Occurrence and Characteristics of Chromite Deposits—Eastern Bushveld Complex
The chromite deposits of the eastern Bushveld Complex occur in the Critical Zone, a layered pile consisting mainly of pyroxenite, norite, and anorthosite, with minor gabbro, dunite, and harzburgite. With probable reserves in excess of one billion tons, the deposits are among the major mineral resources of the world. The Critical Zone is more than 75 miles long and is divisible into several sectors. The central and southern sectors are best known. Field studies indicate that they differ in rock sequences and interlayered chromite deposits.
An 11,000 foot sequence of rocks in the central sector, extending from the Basal Zone upward into the Main Norite Zone, has been sampled in detail, and its evolution is being studied in terms of field data, mineralogy, chemical composition, and textures. The sequence is divisible into successive units on the basis of silicate mineralogy. The Critical Zone is also divisible into chromitic and non-chromitic intervals, according to the presence or absence of cumulate chromite. Within the chromitic intervals occur the chromitites, in which chromite is the sole cumulate. Most chromitic intervals consist of chromitic pyroxenite or anorthosite, or both, but two consist mainly of chromitic dunite and harzburgite.
Broad mineralogical and compositional trends—upward change from predominant pyroxenite to predominant norite and anorthosite, upward increase in total Fe, Fe/Mg, and Fe/Cr of chromite, in Fe/Mg of orthopyroxene, and in Ab/An of plagioclase—suggest that the Critical Zone is grossly the result of progressive magmatic differentiation. Departures from these trends, however, together with major disconformities in the sequence, indicate a complex history. This is reflected in the distribution and characteristics of chromitites.
Figures & Tables
This monograph on Magmatic Ore Deposits has resulted from a Symposium held at Stanford University on November 12 and 13, 1966. All except three of the papers that were presented are published in this volume as well as some of the discussion and the summation of the symposium. Unfortunately much of the discussion cannot be included because the volume is already so large. The best introduction to this volume is, perhaps, the introduction as it was presented at the symposium:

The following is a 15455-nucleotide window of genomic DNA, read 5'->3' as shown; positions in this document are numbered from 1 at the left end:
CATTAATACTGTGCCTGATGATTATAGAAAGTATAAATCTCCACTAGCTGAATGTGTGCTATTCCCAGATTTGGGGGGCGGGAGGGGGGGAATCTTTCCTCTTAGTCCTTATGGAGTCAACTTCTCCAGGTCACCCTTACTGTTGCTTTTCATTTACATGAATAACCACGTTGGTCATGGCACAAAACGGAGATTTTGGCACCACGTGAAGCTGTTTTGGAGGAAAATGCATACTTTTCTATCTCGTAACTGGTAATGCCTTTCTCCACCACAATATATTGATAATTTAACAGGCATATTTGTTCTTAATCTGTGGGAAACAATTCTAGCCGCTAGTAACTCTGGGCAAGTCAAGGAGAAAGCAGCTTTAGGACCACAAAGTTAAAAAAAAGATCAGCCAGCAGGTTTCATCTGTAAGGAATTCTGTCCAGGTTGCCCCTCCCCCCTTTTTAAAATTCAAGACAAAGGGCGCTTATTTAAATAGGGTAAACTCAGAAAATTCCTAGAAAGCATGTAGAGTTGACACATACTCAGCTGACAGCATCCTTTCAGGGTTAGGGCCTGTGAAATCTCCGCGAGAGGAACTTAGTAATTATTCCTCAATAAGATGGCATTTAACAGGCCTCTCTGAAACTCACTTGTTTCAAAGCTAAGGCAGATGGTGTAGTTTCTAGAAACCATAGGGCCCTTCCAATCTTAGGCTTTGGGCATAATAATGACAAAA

This symposium was conceived in 1962 when the Program Policy Committee recommended that the . Society of Economic Geologists should sponsor a symposium on magmatic ore deposits. The Committee under the chairmanship of John K. Gustafson believed this to be an effective method of advancing geologic thought. It is fitting that the symposium should finally be held during Gustafson’s presidential year. The proposal of the Program Policy Committee was approved by Council at its meeting in November, 1962. A special committee consisting of G. Kullerud, J. A. Noble, C. H. Smith, T. P. Thayer, with H. D. B. Wilson as chairman, was appointed by the President, Olaf N. Rove, in February 1963 to make arrangements for the symposium. E. N. Cameron, Secretary of the Society, was ex officio member of the special committee and remained as an active member when he resigned the secretaryship. C. H. Park, Jr. joined the committee shortly after its formation.
The Program Policy Committee was prompted to recommend the symposium by the realization that the underlying theory of the formation of magmatic ore deposits was formulated many decades ago., In the intervening years, much new data have been acquired from systematic research. It seemed to the Program Policy Committee that it was time for those with an abiding interest in the magmatic deposits to meet to assess this new data and to point out the unresolved problems.
The symposium was entitled “Symposium on Magmatic Ore Deposits.” The special committee accepted the terminology in the “Glossary of Geology and Related Sciences,” Edition 2, page 175.
Magmatic Deposits Certain kinds of mineral deposits form integral parts of igneous rock masses and permit the inference that they have originated, in their present form, by processes of differentiation and cooling in molten magmas. (Lindgren p. 863, 1929).
The symposium committee has added the term “ore” to attempt to keep the discussions centered on ore, or near ore material, or with